Venezuela’s political opposition movement called for massive protests on Wednesday, and the crowds of protesters – and violence in the streets – were just staggering.
The protest was called specifically to demand a referendum to remove President Nicolas Maduro, the successor to President Hugo Chavez, from office.
Venezuela has been named “the most miserable country in the world” by academics for a few years running. Johns Hopkins University economist Steve Hanke has measured inflation at about 284%. The country is running out of necessities such as toilet paper and basic food, which people wait in lines of up to eight hours to receive.
Rolling blackouts are common, and the oil-rich country even cut its workweek to save power. On Monday, The New York Times published a heartbreaking report of the humanitarian disaster in the country’s hospitals.
But still, Maduro will not go. And, of course, there were pro-ruling-party protesters in the streets as well on Wednesday, just not nearly in the same force as the opposition, which is being led by Henrique Capriles, the governor of Miranda state.
- Thomson Reuters
What’s worth noting now, though, is that an important shift is taking place in the way Venezuelans are talking about Maduro and his regime.
They have started disconnecting it from Chavez. To the people, Chavez is still close to God.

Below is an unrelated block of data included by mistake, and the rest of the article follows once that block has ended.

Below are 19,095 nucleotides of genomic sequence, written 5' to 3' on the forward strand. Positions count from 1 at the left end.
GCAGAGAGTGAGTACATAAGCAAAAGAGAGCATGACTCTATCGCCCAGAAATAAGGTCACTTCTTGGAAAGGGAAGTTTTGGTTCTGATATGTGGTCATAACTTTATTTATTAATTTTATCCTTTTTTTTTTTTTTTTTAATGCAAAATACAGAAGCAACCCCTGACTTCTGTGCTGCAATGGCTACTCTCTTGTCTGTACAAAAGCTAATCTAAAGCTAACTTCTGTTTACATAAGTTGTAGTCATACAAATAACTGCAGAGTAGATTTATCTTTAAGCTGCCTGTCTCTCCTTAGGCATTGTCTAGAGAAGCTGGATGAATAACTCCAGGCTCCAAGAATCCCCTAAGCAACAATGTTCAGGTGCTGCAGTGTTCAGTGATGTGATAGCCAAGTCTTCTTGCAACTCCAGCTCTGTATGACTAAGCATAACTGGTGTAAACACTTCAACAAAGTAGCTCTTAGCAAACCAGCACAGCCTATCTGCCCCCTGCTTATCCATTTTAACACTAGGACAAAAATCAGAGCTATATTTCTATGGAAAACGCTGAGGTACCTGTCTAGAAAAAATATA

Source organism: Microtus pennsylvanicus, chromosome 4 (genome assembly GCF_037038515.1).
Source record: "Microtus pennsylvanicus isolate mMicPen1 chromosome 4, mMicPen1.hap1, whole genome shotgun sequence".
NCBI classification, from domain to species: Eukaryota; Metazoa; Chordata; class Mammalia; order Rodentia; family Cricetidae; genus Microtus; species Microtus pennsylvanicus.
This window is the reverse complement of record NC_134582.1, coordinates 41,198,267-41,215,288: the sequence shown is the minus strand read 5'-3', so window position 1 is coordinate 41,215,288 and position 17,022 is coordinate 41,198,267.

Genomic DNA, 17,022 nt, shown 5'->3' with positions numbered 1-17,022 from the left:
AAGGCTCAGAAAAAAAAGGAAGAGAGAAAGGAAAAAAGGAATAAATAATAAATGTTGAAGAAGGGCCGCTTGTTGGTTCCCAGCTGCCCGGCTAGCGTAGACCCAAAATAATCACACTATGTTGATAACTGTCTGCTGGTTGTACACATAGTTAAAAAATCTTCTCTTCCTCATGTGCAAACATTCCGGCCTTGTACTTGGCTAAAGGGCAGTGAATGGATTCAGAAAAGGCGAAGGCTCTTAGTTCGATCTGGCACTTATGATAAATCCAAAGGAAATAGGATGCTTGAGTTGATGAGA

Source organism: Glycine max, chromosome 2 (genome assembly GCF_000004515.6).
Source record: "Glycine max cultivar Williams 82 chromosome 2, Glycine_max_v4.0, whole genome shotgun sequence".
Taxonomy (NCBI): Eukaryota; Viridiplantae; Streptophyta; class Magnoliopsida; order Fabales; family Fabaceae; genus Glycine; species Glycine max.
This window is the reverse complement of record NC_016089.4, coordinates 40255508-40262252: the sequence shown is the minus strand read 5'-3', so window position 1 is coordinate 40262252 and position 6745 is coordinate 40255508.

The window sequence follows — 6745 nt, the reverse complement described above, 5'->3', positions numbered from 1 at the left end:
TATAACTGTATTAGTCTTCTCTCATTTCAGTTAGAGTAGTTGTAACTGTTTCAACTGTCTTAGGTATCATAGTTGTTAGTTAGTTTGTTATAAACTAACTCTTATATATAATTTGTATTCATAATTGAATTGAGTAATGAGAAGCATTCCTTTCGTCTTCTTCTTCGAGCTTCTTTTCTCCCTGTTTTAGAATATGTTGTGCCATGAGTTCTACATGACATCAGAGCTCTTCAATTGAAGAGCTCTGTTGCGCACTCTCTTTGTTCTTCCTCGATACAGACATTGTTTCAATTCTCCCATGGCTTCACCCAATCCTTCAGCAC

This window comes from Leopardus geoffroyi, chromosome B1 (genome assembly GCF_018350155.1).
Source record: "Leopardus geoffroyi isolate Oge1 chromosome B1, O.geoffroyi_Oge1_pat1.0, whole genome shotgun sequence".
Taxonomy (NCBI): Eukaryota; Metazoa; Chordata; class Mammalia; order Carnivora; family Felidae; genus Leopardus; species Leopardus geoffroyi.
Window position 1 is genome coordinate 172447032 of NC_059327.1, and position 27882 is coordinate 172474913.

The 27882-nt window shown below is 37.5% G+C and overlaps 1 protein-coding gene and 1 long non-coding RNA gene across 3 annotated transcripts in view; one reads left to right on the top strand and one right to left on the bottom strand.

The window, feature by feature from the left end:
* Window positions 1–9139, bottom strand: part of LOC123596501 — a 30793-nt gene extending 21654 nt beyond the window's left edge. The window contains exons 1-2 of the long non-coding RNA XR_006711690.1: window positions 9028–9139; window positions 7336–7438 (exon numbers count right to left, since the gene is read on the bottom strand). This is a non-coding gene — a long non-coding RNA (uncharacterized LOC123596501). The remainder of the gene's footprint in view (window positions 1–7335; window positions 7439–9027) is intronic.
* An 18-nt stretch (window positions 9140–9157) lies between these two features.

(Need proof? Check out this video from Venezuelan TV comparing Chavez, who died in 2013, to Christ for the poor.)
Maduro, though, does not have that same grace. In denying the people a referendum on his rule, he has allowed the opposition to paint him as antidemocratic.
Say what you want about Chavez, but he won elections. He was popular. On the other hand, Maduro won his 2013 presidential election against Capriles by only a hair, even though his party controlled the media, voting infrastructure, and (at the time) all branches of government.
Maduro’s party lost control of the legislature at the end of last year.
And now he is losing control of the narrative. Instead of being against Chavez, the opposition has moved against his antidemocratic refusal to allow the referendum. The head of the legislature, who is part of the opposition, has taken up this line, as has Gen. Carlos Alcalá Cordones, who was selected by Chavez. He told Venezuelan media that the referendum was not just an option, as Maduro has said, but an obligation.
The Organization of American States has also turned against Maduro, calling him a traitor to his people.
It sounds as if we’re getting somewhere here.